You can't fire me, I'm an owner

Firing a shareholder is another ambiguous area. There are two ways to fire someone -- without cause and for cause.

''Everyone agrees if you do a bad thing you should be fired,'' says Morgenstern. ''But that is not so easy. The question is, 'What constitutes a really bad thing?'''

He suggests setting guidelines but ''make it as conceptual as possible.'' The subsequent buyout should have a stipulation that includes either paying less money for the stock or having a longer noncompete agreement.

''There is an air of punishment, and the company is able to cut a different deal,'' he says. ''It often includes two to 10 specific things, including failure to perform one's job.''

50 ways to leave your job

It may be hard to believe, but there have been situations in which shareholders decided that working was no longer for them. When one shareholder unilaterally changes the rules of the game, a buy/sell agreement should be able to cut them loose.

Losing even one partner can adversely affect a business and, as Morgenstern says, ''Absent an agreement, if you ever sell the company -- regardless of their contribution -- what they get is their equal share of the (proceeds).''

Selling and going public

Most shareholders benefit most when a company is sold outright or taken public. The problem arises when not everyone involved wants to sell or go public.

The question a buy/sell has to contend with is what majority and on what terms can a company be sold.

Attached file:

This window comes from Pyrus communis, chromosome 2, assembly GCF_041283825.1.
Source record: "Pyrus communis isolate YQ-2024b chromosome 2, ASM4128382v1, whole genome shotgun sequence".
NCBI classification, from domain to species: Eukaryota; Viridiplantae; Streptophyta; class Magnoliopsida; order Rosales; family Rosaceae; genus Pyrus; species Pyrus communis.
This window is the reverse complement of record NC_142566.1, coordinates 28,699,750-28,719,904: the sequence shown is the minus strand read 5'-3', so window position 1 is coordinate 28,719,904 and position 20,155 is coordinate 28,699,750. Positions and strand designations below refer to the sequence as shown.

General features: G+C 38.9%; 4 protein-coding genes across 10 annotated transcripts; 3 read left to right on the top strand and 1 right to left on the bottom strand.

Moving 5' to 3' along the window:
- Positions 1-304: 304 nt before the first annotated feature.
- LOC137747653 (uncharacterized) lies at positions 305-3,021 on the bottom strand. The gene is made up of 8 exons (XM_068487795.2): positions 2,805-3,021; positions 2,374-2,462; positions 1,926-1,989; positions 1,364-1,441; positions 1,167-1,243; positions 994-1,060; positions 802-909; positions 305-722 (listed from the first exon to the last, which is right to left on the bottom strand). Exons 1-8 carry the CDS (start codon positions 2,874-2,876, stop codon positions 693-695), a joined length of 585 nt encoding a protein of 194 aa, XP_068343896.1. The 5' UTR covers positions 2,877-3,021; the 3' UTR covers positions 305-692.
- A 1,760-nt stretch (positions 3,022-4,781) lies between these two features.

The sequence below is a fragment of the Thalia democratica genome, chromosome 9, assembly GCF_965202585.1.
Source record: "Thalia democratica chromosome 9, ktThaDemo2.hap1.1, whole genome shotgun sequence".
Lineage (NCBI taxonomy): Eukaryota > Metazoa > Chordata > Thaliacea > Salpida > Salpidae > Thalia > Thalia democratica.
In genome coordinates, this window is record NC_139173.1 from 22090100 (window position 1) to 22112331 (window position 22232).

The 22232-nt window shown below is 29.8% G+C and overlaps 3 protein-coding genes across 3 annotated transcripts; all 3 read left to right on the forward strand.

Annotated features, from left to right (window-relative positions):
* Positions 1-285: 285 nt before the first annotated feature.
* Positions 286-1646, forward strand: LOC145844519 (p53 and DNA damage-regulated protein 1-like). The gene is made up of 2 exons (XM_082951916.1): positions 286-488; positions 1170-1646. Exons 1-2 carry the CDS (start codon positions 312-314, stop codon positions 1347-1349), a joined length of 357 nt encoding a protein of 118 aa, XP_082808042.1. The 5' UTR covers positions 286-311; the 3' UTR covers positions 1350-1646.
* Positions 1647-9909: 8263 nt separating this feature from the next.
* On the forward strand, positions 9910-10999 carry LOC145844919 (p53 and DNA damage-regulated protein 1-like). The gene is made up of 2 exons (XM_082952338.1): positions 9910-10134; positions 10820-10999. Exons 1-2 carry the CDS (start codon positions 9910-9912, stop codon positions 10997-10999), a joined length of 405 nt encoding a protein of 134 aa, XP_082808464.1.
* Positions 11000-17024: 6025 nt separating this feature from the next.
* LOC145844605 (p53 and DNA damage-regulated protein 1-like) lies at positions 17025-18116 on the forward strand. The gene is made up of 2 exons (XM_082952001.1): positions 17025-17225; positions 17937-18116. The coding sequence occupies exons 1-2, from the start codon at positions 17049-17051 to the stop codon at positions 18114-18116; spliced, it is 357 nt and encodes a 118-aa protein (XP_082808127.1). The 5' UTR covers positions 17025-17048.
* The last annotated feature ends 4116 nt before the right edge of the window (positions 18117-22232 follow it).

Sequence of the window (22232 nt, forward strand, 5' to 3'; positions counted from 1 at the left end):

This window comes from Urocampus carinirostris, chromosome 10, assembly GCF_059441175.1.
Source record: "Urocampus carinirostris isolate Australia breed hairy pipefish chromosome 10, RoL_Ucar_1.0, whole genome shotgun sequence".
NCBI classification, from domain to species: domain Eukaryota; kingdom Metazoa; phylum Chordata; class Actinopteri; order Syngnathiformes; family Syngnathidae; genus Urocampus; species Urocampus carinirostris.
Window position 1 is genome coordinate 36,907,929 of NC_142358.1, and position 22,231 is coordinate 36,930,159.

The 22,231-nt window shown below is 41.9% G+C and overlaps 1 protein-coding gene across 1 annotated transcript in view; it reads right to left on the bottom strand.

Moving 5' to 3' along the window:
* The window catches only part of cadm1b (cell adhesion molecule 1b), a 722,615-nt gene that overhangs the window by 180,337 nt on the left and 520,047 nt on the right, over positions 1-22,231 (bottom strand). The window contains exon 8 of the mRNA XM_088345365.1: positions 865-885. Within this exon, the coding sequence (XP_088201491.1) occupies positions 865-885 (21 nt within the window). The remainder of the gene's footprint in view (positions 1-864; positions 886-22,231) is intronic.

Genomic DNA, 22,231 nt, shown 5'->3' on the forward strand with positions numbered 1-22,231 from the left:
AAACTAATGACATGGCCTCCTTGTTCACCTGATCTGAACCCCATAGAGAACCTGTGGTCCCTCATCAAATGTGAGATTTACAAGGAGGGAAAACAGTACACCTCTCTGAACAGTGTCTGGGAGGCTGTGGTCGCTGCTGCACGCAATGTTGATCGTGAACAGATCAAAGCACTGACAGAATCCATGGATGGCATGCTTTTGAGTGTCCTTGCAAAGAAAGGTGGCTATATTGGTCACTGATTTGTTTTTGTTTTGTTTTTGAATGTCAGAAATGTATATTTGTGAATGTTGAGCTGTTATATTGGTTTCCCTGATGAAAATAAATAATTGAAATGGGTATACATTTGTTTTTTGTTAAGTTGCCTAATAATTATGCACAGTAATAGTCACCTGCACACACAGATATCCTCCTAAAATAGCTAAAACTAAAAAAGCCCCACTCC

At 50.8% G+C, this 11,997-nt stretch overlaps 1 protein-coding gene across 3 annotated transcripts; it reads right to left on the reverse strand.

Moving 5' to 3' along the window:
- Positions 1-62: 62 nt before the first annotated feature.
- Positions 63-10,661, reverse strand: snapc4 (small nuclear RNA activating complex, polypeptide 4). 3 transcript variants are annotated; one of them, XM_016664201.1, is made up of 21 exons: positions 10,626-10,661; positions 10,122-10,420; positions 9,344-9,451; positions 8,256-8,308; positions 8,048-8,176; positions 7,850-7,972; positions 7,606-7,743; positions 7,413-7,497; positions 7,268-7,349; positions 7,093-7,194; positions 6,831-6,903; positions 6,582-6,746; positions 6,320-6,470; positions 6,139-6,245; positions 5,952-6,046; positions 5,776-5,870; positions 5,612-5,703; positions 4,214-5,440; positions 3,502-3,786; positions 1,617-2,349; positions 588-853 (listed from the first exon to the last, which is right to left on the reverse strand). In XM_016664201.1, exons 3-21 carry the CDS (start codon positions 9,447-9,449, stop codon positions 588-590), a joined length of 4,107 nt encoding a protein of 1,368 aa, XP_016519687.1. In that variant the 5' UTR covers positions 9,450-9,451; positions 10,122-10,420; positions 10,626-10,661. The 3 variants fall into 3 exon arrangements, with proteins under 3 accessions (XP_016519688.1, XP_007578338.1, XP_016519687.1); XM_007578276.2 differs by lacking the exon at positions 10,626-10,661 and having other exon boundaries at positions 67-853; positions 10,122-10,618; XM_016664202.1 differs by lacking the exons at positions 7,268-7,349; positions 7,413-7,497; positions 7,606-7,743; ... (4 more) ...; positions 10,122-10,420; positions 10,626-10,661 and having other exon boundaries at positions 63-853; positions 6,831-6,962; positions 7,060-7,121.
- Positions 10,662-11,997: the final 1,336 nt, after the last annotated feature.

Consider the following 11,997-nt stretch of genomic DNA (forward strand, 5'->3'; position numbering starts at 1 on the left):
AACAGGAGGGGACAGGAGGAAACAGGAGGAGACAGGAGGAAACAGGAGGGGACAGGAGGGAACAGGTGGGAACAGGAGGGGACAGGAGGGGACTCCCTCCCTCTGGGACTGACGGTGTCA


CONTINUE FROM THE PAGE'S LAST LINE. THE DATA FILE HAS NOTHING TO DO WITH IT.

''If the business is going to be sold, there are two kinds of situations,'' says Morgenstern. ''There are drag-alongs and tag-alongs. If an agreed percentage decided to sell, and if that percentage agrees to sell, then everyone agrees to sell for same terms.''

Talking or thinking about the inevitabilities addressed in a buy/sell agreement is time-consuming and usually unpleasant. Morgenstern likens it to bringing up a pre-nuptial agreement to a young couple about to get married.

''They think they will live forever,'' Morgenstern says. ''They think their business will succeed and their partners will be their partners forever.''

For most business owners, being so proactive goes against their grain.

''You are asking them to deal with the expectations of nonsuccess.'' How to reach: Kahn, Kleinman, Yanowitz & Arnson Co, (216) 696-3311 or

Kim Palmer ( is managing editor of SBN Magazine.

Tuesday, 23 October 2001 10:48

A mission to excel

"Be the best, learn the business and expand by applying what you already know."

It could be advice from any business leader at any conference or presentation, but this is the philosophy of Mark H. McCormack, founder, chairman and CEO of International Marketing Group (IMG), the largest sports representation, marketing and licensing company in the world and winner of Ernst & Young's Entrepreneur Of The Year Award as the 2001 Master Entrepreneur.

As the story goes, IMG had a simple yet poignant beginning. It consists of a young lawyer from Arter & Hadden, a handshake and a rookie golfer named Arnold Palmer. And it begins with McCormack's idea that golfers could earn extra money off the course to supplement what they earned on the course. The reasoning was that business owners would pay athletes to endorse their products.

From that beginning, and an early client list of Palmer, Rod Laver, Jean Claude Killy and Jackie Stewart, McCormack came to recognize and capitalize on what he saw as "the enormous potential of sports as a corporate communications medium."

As the father of sports marketing, McCormack devised innovative ways to package and market every aspect of the game. Thus, the sports marketing industry was born.